In gymnastics, the beginning of a new quad always seems slow. And that is ok: for the gymnasts, after the large amount of resources used before and during the Olympics, a period of rest is necessary for the mind and the body.
The updated version of the code of points is also introduced in competitions for the first time in a post Olympic year. Change is not easy to embrace, especially with a hard tried body. Many routines appear less difficult, and their composition makes less sense.
But it is not all leisure: most federations start to prepare for the future team confrontations of the quad and even the next Olympics. And not all gymnasts allow themselves to rest for too long, especially the ones that saw their Olympic dream cut short or that did not feel that they achieved what they had wanted to in the previous year. And let’s not forget the new crop of seniors that are ready to challenge and make their mark in the international rankings.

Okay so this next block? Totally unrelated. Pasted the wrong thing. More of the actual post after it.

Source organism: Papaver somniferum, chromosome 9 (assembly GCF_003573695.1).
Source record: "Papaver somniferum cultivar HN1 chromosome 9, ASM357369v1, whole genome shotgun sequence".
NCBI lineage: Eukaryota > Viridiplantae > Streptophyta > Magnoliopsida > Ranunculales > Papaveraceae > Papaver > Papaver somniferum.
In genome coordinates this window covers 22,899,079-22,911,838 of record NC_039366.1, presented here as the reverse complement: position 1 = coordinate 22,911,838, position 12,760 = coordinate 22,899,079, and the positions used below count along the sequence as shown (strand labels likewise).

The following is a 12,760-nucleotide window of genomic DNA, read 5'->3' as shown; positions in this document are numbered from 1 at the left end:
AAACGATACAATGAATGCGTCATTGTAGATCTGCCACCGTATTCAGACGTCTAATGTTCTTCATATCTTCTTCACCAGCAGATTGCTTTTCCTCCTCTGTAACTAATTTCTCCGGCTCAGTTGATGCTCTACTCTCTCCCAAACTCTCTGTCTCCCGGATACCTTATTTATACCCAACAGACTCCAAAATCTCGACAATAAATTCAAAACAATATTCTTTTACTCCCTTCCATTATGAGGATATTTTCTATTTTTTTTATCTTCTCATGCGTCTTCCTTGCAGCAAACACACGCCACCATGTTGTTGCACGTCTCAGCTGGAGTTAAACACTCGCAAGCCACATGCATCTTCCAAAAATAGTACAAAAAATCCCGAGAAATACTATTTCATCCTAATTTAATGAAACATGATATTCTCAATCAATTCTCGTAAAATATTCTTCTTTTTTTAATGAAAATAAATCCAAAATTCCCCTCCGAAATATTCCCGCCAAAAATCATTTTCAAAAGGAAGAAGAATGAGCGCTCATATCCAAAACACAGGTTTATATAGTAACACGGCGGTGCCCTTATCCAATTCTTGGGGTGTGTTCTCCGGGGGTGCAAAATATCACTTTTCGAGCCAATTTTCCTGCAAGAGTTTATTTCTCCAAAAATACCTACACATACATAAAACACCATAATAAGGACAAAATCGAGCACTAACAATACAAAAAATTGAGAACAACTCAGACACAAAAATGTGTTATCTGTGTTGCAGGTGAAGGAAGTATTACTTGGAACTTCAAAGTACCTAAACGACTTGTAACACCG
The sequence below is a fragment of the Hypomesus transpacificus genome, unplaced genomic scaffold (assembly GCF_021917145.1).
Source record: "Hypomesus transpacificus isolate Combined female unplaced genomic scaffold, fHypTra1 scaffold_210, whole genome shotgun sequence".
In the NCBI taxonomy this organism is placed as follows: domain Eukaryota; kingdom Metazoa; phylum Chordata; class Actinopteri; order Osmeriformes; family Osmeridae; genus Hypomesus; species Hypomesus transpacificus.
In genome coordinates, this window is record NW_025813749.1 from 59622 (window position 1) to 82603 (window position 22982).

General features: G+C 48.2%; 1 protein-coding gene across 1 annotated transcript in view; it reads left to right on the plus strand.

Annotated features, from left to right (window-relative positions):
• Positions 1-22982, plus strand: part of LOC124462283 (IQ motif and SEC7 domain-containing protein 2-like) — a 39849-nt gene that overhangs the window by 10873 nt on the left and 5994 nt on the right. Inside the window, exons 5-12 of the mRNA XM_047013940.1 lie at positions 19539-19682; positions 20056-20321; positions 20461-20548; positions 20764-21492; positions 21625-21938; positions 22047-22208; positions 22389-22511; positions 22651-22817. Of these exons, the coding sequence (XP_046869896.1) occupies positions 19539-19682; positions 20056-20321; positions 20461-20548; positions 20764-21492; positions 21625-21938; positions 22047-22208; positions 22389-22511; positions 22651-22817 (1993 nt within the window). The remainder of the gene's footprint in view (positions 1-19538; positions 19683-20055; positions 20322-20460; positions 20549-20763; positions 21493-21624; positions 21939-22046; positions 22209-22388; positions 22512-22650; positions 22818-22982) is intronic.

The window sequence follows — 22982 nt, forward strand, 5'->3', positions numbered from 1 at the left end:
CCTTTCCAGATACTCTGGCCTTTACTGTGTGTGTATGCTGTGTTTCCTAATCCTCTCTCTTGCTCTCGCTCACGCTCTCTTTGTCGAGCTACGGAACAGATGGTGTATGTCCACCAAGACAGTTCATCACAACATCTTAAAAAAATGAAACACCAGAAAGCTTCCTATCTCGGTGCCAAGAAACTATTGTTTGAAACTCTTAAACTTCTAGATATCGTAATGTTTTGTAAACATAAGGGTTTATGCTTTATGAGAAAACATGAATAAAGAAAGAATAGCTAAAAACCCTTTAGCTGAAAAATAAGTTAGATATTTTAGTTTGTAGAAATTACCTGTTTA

But I am here to say that in Montreal, after a not so promising start of year, we will see an exciting competition that we will remember for years. And here is a list of things that I am ready for, the story lines that make me feel enthusiastic:
The story of redemption: the Canadian team had a tough Olympics last year with a 9th place in qualifications, remaining out the team final by a few tenths, which hurt a lot. Three of the 2016 Olympins are back and will compete here in front of their home crowd. Ellie Black will be looking to qualify for the all around, beam and floor finals, Sallon Olsen will be looking to make a nice impression on vault (maybe a medal) and Isabela Onysko will surely want to be in the all around and beam final at the very least. Brooklyn Moors will look to charm the audience with her superb floor routine and will be throwing one of the most spectacular elements on floor, a Podkopayeva.